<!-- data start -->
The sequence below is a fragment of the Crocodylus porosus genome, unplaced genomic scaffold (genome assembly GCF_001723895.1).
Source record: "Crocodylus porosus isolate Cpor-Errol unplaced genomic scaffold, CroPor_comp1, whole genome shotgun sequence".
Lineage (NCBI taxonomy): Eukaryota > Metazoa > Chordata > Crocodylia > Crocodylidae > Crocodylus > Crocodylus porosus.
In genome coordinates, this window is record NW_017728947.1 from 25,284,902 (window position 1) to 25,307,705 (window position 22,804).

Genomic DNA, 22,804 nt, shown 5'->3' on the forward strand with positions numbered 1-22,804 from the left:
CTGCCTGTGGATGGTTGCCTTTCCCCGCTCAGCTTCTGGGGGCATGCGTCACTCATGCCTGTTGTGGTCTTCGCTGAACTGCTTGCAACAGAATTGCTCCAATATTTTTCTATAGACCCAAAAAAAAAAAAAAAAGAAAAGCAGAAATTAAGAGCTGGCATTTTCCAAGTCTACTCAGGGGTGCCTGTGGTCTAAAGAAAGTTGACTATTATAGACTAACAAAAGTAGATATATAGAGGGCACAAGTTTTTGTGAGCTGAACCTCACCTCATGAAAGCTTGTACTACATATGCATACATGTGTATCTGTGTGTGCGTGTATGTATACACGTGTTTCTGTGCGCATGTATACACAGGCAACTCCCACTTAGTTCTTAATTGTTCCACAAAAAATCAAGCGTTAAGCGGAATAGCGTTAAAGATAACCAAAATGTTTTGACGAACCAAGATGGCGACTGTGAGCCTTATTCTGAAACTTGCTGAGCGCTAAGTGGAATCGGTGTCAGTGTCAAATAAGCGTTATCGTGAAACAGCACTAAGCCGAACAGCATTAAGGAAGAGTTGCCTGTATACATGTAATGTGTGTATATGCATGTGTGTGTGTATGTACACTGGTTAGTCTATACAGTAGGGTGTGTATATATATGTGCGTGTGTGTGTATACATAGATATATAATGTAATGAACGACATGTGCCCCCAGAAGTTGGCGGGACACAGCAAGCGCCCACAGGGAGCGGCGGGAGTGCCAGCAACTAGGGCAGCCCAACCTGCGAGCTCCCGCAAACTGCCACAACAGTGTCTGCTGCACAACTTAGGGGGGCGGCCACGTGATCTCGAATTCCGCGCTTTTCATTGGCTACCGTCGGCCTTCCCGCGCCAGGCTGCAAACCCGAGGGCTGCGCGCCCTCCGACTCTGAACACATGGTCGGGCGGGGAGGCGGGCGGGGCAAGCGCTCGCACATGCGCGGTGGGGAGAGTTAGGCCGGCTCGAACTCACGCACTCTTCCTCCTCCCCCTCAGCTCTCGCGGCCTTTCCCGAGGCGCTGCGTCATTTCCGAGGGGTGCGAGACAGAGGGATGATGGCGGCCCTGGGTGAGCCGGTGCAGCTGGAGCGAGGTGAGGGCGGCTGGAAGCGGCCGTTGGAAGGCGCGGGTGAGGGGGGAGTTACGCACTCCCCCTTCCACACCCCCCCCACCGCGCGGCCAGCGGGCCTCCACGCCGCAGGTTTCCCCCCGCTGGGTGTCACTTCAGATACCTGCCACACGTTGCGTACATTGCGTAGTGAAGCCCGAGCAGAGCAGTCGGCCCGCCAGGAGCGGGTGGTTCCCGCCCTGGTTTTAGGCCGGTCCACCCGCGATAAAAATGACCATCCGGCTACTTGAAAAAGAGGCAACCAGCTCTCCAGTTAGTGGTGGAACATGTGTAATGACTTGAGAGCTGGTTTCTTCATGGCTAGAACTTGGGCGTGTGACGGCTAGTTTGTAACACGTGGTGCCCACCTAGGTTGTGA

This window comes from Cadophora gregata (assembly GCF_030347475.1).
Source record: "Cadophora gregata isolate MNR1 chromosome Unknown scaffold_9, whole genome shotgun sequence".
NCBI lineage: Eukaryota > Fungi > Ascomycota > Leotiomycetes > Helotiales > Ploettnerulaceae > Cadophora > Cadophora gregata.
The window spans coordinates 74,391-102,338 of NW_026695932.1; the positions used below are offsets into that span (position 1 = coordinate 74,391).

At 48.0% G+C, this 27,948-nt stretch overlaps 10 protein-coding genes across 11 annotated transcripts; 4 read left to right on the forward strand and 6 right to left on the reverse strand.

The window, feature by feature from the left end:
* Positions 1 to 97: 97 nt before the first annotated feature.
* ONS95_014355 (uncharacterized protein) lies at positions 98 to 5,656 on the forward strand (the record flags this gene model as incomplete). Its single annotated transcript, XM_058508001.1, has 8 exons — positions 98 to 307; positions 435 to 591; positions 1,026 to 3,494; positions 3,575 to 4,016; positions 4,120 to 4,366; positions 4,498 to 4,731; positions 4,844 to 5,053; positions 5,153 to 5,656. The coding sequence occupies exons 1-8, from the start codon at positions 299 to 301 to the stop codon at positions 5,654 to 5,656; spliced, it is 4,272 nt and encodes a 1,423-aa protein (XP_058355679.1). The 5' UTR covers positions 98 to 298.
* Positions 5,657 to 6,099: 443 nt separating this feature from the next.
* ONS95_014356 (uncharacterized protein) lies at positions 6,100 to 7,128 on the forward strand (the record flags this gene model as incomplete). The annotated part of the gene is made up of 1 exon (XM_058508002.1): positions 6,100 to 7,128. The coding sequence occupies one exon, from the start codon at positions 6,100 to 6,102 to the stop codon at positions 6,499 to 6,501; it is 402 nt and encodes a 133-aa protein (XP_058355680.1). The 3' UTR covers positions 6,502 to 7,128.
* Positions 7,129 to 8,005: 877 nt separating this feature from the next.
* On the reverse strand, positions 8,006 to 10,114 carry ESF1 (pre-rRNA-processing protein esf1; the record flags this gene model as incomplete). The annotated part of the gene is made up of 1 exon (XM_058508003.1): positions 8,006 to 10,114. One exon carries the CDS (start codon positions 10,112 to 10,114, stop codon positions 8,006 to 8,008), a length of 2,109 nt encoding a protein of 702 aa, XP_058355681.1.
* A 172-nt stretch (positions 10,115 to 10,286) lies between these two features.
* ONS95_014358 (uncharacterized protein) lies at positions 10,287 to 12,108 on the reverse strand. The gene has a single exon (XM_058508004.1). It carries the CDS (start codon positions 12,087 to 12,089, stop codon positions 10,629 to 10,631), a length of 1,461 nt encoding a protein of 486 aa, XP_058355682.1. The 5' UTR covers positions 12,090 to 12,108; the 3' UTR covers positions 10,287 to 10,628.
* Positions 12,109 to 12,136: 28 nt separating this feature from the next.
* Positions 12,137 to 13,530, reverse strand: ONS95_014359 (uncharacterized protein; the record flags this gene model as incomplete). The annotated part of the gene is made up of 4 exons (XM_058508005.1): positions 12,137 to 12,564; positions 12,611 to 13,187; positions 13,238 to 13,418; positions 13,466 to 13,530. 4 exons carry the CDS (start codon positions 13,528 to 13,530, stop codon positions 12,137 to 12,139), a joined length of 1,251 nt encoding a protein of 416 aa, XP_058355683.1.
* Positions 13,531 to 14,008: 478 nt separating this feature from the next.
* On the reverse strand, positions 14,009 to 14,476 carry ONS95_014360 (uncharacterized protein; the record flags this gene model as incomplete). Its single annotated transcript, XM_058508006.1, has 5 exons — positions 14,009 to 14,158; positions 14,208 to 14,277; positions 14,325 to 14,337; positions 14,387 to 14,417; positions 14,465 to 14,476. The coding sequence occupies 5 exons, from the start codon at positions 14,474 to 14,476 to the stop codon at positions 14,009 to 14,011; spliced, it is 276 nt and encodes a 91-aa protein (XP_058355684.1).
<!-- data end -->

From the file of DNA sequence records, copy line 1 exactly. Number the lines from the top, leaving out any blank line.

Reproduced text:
The sequence below is a fragment of the Crocodylus porosus genome, unplaced genomic scaffold (genome assembly GCF_001723895.1).